Accessibility should also be considered in its design, allowing for a generous width and gradual slope toward at least one household entrance so that those with limited mobility can enter your home with ease.


Days on the Green: Lawns and Landscaping

Lush landscaping has long been one of your home’s best exterior assets, almost as long as old guys have been yelling at kids to stay off of it. According to the Professional Landcare Network, good landscaping can add as much as 15 percent to property value.

Well-planned plantings have several practical purposes, too: they’re an integral part of the exterior water management plan and prevent puddles and pests from gathering. Foliage helps steer roof runoff away from your home’s foundation where it can lead to damaging basement leaks, helps reduce energy use by shading the home in summer and letting sunlight in during winter. Thorny plantings can even help to deter burglars.

Beyond a steady maintenance routine that includes conservation-smart watering, mowing, seasonal fertilizer applications, weeding and learning how to yell “Git off my lawn,” it doesn’t take much to create a beautiful, welcoming front yard.

First, take a good look at what space already has to go for it. Maybe all you need is to clean out an abandoned flowerbed, trim back overgrown plants and trees or repair a border that otherwise adds stylish definition to current plantings. If replacement plants are in order, make future maintenance a breeze by selecting hardy perennials appropriate for your climate zone and the sun and shade patterns in the yard itself. Save a few spots for colorful annuals and maybe a few decorative herbs or veggies for a seasonal flair. Seek out climate-specific gardening guides to help you plan and plant, and you can also get great advice by chatting with the folks at the local plant nursery when you’re ready to shop. Mulch is also a great seasonal investment because it helps to keep moisture where the plants need it most and protect young plants during colder months.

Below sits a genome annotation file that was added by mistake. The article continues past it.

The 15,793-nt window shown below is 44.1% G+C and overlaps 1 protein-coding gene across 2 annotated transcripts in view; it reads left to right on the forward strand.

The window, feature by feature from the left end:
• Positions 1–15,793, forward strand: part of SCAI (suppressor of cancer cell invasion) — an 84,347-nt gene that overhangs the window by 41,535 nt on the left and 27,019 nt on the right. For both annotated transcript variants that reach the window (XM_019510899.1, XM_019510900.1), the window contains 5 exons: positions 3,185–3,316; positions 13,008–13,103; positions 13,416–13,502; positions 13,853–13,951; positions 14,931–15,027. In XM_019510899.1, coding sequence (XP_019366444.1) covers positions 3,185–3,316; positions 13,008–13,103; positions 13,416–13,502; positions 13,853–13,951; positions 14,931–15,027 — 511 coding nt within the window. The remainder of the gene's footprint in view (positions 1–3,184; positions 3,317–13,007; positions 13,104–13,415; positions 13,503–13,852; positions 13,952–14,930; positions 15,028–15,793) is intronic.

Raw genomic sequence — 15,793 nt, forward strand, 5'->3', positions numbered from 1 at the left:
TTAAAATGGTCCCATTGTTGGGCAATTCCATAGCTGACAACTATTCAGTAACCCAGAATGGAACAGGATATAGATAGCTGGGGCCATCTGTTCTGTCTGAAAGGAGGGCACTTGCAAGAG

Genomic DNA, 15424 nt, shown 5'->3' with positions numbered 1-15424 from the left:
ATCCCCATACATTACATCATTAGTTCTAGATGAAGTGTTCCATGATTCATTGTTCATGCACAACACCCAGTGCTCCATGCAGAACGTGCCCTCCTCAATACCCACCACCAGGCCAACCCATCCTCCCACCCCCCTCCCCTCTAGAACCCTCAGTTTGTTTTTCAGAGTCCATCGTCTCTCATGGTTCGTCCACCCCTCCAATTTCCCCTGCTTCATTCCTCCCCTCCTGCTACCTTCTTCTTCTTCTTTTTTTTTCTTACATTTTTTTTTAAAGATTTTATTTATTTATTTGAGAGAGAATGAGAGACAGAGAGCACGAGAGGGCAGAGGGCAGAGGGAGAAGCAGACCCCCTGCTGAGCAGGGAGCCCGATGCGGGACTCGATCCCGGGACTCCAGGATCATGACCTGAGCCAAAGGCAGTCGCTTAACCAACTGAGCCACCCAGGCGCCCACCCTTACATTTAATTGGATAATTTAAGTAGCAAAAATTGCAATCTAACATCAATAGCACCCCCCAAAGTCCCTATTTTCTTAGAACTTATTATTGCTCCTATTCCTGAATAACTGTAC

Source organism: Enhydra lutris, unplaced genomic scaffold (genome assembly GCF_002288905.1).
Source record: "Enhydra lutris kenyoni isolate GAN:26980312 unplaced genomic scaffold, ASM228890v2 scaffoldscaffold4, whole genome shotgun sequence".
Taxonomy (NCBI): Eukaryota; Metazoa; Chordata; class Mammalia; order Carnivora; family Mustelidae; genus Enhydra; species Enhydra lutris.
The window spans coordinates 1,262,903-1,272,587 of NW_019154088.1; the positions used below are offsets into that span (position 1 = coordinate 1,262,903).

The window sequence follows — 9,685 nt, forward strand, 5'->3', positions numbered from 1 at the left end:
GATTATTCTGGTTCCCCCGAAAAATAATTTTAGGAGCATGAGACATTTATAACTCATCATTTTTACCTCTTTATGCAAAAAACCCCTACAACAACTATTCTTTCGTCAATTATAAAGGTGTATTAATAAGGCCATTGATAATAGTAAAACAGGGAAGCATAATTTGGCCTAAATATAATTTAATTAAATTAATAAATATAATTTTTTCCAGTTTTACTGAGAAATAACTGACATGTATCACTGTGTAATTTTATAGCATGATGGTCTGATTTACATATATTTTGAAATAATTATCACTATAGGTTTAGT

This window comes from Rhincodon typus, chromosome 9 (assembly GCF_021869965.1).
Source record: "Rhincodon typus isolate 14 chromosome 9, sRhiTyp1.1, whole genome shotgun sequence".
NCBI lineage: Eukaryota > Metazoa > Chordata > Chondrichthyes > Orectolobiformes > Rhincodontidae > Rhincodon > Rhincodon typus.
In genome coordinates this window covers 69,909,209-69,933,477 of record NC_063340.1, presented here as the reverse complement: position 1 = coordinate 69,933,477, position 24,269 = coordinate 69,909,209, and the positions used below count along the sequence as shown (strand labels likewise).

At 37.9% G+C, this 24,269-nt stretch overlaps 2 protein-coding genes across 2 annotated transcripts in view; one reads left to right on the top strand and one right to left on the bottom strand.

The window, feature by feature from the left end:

We also love how container gardening dresses up landscapes, whether large or small. Multi-level groupings of potted plantings, window boxes bursting with blooms, and formal topiaries are just a few of the possible accents for a grand entry. Small spaces or entries overseen by your homeowner’s association can also be personalized with one or two colorful planters showcasing a tiny bit of green. Go with matching containers for a formal, symmetrical look or choose coordinating planters based on color, style, or finish for an unexpected and fun grouping.


Front Door Belles: First Impressions Pay Off!

After beautiful landscaping, a home’s exterior is what draws the eye and creates an entrée to curb appeal compliments. There are few building elements that make a more dramatic visual impact, add to the perceived home value and enhance home security like a beautiful, elegant well-made door. It’s a deceptively tricky element to install and adjust thanks to its six surfaces (top, bottom, two edges, two sides), but with a perfect fit, doors are watertight, wind-tight and energy efficient, as well as eye-catching.

In a study by fiberglass door manufacturer Therma-Tru, two groups of consumers were shown photos of the same set of homes and asked to estimate the value of each home pictured. One group was shown photos of homes with their original door and the other group was shown photos of the very same homes with new front doors digitally inserted into the photos.

The result? Consumers estimated that the homes with the enhanced entryways were worth up to $24,000 more than the very same homes with the original front doors.

For a style as well as strength, a fiberglass door is really the best choice going today. Fiberglass manufacturing technology has made such strides in recent years that it’s easy to replicate the look of natural wood without the warping, cracking, swelling, splitting and rotting that usually follow. Aluminum and steel varieties are also outclassed by fiberglass’ resistance to rust, dings, and dents. Add a coordinating door surround system with sidelights and other architectural detailing to enhance the effect, or make the most of this paintable material with a coat of bright color for a more spirited, individualistic welcome.

The strength and stability of today’s door constructions also remove the need for the storm doors of old. High air, water, and structural ratings enable them to stand up to the most extreme weather conditions, and multi-point locking mechanisms contribute to security and peace of mind.

As Money Pit CoHost Leslie Segrete tells the story, a few years back, she and her husband redid their entire front door and entryway system. As far as energy efficiency goes, they noticed a great improvement over the former door, which was so leaky all the way around. All the new materials and tightly interlocking elements on the inside and outside maintain a tight seal, and the whole entry looks beautiful, too. Says Leslie “People in the neighborhood keep telling us how much they like it, and even the FedEx lady is constantly saying, ‘I love that door!’ And this is three years after we installed it!”


Leave a Reply